Predation ‘Dog’ma: Patterns of livestock depredation by a free ranging commensal in the Upper Spiti Landscape, Himachal Pradesh
Presented by: Chandrima Home
Ashoka Trust For Research In Ecology And The Environment
Authors: Chandrima Home, Ranjana Pal, Rishi Kumar Sharma, Yash Veer Bhatnagar And Abi Tamim Vanak[/et_pb_text][et_pb_image src=”http://126.96.36.199/~sccs/public_html/wp-content/uploads/2018/09/graphical_abs.jpg” _builder_version=”3.12.2″][/et_pb_image][/et_pb_column][/et_pb_row][et_pb_row make_fullwidth=”on” _builder_version=”3.12.2″][et_pb_column type=”2_3″ _builder_version=”3.12.2″ parallax=”off” parallax_method=”on”][et_pb_text _builder_version=”3.12.2″]
Introduction: What conservation problem or question does your study address?
Livestock depredation by large carnivores is an important conservation and economic concern. However conflict could be further amplified if domestic carnivores are involved in depredation along with native carnivores. We assessed the patterns of livestock depredation by a free ranging commensal, the domestic dog and explored the factors driving livestock depredation within the landscape.
Methods: What were the main research methods you used?
The study was carried out in the Upper Spiti Landscape, Himachal Pradesh. We carried out replicated trail surveys to assess dog abundance and quantified the amount of garbage in villages (n = 25) across the landscape from April to June 2013. In the same villages structured interview surveys were done to collect data on the patterns of dog depredation. The questionnaire surveys targeted 20-30% of the total households in the villages where one individual from each household was interviewed. In the sampled households we recorded depredation events in last one year (2012-2013). Key herders were interviewed at the end of the year (2013 and early 2014) to collect information on herding practices and livestock lost to predators for the entire village. We used logistic regression to explore the factors influencing livestock depredation by dogs and information-theoretic approach for model selection.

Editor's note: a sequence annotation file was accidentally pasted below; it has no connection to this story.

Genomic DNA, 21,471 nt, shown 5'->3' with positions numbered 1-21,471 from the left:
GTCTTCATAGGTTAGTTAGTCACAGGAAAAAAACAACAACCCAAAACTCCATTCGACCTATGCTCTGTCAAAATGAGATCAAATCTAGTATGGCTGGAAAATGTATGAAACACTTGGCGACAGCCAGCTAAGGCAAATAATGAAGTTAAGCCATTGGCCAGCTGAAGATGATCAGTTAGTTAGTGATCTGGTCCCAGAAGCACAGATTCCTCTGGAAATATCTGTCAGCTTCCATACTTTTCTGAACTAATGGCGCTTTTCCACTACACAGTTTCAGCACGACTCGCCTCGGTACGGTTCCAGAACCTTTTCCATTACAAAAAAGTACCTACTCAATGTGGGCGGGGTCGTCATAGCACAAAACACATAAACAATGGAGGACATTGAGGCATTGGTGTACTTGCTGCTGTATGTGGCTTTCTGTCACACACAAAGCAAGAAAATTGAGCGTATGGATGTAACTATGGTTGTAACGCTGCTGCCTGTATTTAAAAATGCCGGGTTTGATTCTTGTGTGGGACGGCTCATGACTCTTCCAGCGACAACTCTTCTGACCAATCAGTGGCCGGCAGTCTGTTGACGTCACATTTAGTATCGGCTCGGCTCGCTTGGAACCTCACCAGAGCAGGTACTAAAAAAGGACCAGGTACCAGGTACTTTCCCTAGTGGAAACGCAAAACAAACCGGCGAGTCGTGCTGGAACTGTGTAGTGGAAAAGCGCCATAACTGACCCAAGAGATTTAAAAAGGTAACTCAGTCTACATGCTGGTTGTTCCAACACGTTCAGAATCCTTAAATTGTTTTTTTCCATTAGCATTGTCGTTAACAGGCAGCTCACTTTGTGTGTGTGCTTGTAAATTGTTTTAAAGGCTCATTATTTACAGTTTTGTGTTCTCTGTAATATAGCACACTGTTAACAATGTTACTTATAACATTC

Results: What are your most important results?
Sheep and goat comprised 79% of the predation events (n= 238). Much of the killing occurred during the day time (61%) in the pastures (39%) followed by agricultural fields (35%). Two seasonal peaks of depredation were observed. Our results show that a combination of reduced food availability in the form of garbage and an increased availability of livestock are main factors explaining the probability of livestock depredation.
Discussion: What are your important discussion points and what is the relevance of your results to conservation (if any)?
Our study represents the first systematic approach to understand the human dimensions of threat associated with a common free-ranging commensal. Livestock depredation by dogs not only imposes an economic burden on communities but can potentially influence people’s tolerance towards native carnivores such snow leopard and wolves. Thus the study has long terms implications on informing carnivore conflict issues essential for long term conservation planning.
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